The 5th Board of Appeal’s decision (Case R 1488/2016-5) on the registrability of EUTM No. 14430276 “SMART-SEAL” in Classes 16, 17, 20 (essentially packaging goods) includes, a more detailed than usual, analysis of why EUIPO is not bound by its own previous decisions and perhaps merits commentary.
The mark was refused over Article 7(1) (b) and (c), both in conjunction with Article 7(2) EUTMR, for all goods covered by the application. In addressing the Examiner’s letter of provisional refusal and also in support of its appeal before the Board of Appeal, the applicant had argued that the earlier EUTM No. 5543616, ‘SMARTSEAL’ was registered by the EUIPO in Classes 16 and 17 and the combination of ‘smart’ and ‘seal’ has also been registered in the UK, US and Canada in Classes 16, 17 and 20.
This may be the most interesting factual element of this case. For those joining me in wondering whether the applicant would have a legitimate interest or demonstrate plain sense in relying on an earlier identical mark in the same classes (save Class 20) to succeed, one should know that the applicant had actually filed a cancellation action against the said mark over non- use (there could also be some discussion about the similarity of the goods involved).
The Board of Appealendorsed the Examiner’s call on descriptiveness and lack of distinctiveness of the EUTM Application, but also addressed in detail the argument that other EUTM registrations, including SMARTSEAL No. 5543616 in Classes 16, 17, would mean that EUTM Application No. 14430276S MART-SEAL is not descriptive. The Board of Appeal did not restrict itself to the ‘classic’ reply that “decisions concerning the registration of a sign as a European Union trade mark which the Office or the Boards of Appeal are called on to take under the EUTMR are adopted in the exercise of circumscribed powers and are not a matter of discretion”.
Making its second reference to the need for EUIPO to strive for consistency, the Board cited para. 65 of T-554/12, § 65, (27/03/2014, T-554/12, Aava Mobile, EU:T:2014:158) to base the more technical finding that the Board of Appeal cannot be bound by decisions from first-instance departments, in particular when these have not been appealed.
Further, it ruled that “[i]t is a fact that the Office should endeavour to apply a consistent practice in examining trade marks in relation to absolute grounds for refusal. However, it is unfortunately inevitable that doubtful trade marks are sometimes registered.Notwithstanding this, the observance of the principle of equal treatment must be reconciled with observance of the principle of legality according to which no person may rely, in support of its claim, on unlawful acts committed in favour of another (27/02/2002, T-106/00, Streamserve, EU:T:2002:43, § 67)”.
The Board added another, generally sound, argument: That “market practices, languages and registration practices evolve over time and some of the marks cited may, therefore, have been accepted as they were considered to be registrable at the time of application, which however may not be the case nowadays”.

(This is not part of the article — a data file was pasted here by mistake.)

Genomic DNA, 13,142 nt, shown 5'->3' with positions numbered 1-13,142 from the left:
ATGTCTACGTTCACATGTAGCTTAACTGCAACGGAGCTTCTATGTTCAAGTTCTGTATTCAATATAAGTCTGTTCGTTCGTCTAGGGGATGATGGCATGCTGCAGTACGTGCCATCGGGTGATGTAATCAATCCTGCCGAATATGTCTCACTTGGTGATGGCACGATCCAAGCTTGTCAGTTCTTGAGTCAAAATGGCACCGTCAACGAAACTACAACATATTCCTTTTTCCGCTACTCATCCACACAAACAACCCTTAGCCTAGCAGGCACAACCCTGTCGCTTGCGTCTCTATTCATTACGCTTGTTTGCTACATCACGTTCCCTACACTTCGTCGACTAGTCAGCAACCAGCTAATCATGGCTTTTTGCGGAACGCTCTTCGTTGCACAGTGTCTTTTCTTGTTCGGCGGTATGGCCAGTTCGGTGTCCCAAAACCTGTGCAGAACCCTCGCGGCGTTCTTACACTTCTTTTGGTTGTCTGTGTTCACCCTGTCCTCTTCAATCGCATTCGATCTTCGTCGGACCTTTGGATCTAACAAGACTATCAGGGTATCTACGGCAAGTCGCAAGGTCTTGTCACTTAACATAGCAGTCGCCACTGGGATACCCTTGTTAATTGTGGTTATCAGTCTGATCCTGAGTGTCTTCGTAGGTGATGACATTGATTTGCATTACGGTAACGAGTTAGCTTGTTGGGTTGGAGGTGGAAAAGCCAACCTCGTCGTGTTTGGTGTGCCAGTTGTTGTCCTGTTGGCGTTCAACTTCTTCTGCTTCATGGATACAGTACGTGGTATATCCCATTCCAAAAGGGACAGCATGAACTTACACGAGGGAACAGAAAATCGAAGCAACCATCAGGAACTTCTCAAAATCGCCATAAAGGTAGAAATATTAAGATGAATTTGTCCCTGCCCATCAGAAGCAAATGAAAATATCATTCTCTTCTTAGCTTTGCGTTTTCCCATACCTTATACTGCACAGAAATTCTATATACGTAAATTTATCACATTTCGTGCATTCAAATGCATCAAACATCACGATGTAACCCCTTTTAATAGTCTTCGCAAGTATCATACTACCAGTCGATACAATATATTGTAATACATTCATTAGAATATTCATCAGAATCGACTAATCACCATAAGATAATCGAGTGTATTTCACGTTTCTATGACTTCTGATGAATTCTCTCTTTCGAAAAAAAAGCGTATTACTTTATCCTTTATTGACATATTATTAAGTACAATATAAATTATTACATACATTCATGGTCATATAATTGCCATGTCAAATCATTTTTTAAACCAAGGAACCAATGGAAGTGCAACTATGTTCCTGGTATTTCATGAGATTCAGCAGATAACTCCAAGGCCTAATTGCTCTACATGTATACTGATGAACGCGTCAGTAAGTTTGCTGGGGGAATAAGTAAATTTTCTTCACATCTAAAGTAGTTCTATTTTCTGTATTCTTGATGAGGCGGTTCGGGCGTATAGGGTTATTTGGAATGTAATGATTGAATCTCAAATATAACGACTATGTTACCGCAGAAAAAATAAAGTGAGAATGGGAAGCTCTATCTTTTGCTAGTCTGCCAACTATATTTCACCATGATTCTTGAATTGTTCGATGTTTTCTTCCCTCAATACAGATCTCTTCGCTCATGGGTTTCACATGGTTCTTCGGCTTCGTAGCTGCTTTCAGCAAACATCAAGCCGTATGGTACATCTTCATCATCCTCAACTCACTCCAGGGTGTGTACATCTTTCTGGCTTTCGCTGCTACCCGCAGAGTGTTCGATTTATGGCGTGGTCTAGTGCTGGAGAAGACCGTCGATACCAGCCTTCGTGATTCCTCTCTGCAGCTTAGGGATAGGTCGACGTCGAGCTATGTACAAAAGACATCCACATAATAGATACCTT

However, in this case, it does not look like English-speaking consumers of packaging goods understand SMART SEAL any differentthan they did 10 years ago, when EUTM No. 5543616 was filed.
The Board also invoked cancellation proceedings as a rectifying mechanism; again, in principle a sound argument: “Moreover, where marks are in fact registered contra legem, a mechanism is in place to deal with such cases, namely that of cancellation proceedings. In that connection, the Board notes that the mark ‘SMART-SEAL’ has been revoked by decision of the Cancellation Division of 26 July 2016 (C 11 301).”
But this would not be relevant, this blogger thinks, because revocation was actually the result of non-use, not descriptiveness or lack of distinctive character. So, the rectifying mechanism did not really work, in the way the Board of Appeal presented it.
To be clear, this blogger would find it hard to refute that SMARTSEAL is descriptive and non distinctive for packaging goods. Plus, from a practicioner’s standpoint this is a ‘go to’ example to water down clients’ aspirations to secure rights in marks, which are more or less descriptive. TM practicionersoften face the arguments of (well- or mis-) informed business executives on how “the same mark has been registered in Class X” or that “competitor Y uses an equally descriptive mark, so why not us?” In this type of situations, the EUIPO’s decision is an insurance policy.
But if we turn our heads away from simply being on the safe side with clients, this decision is not a good case for legal safety and foreseeability. When the EU’s IP Office says “don’t rely on our past practice” or, worse yet, “the Z mark, same as yours, that was registered when you filed has now been cancelled, though not irrevocably”, does it pass a business-friendly message? This blogger thinks not. Sure, TMs are not calculus; and that is one of the many reasons people like MARQUES members enjoy living in theTM universe. But, TMs serve business purposes and the Single Market’s IP Office is not just a custodian of TM registrations; it is a facilitator for economic growth and a(n integral for me) component of the European Union’s competitive assets in the global markets.
This blogger has no difficulty conceding that filing for a word mark in the likes of “SMART-SEAL” more or less invites an absolute grounds refusal. But, when the EUIPO registry and the Member States registries are gold mines of similar marks, it does not seem entirely fair to scold an applicant for thinking that the invitation is actually one promising registration. The EUIPO is not wrong in disassociating itself from past, potentially wrong practice; but it may need to put much more work in minimizing such problems in the future.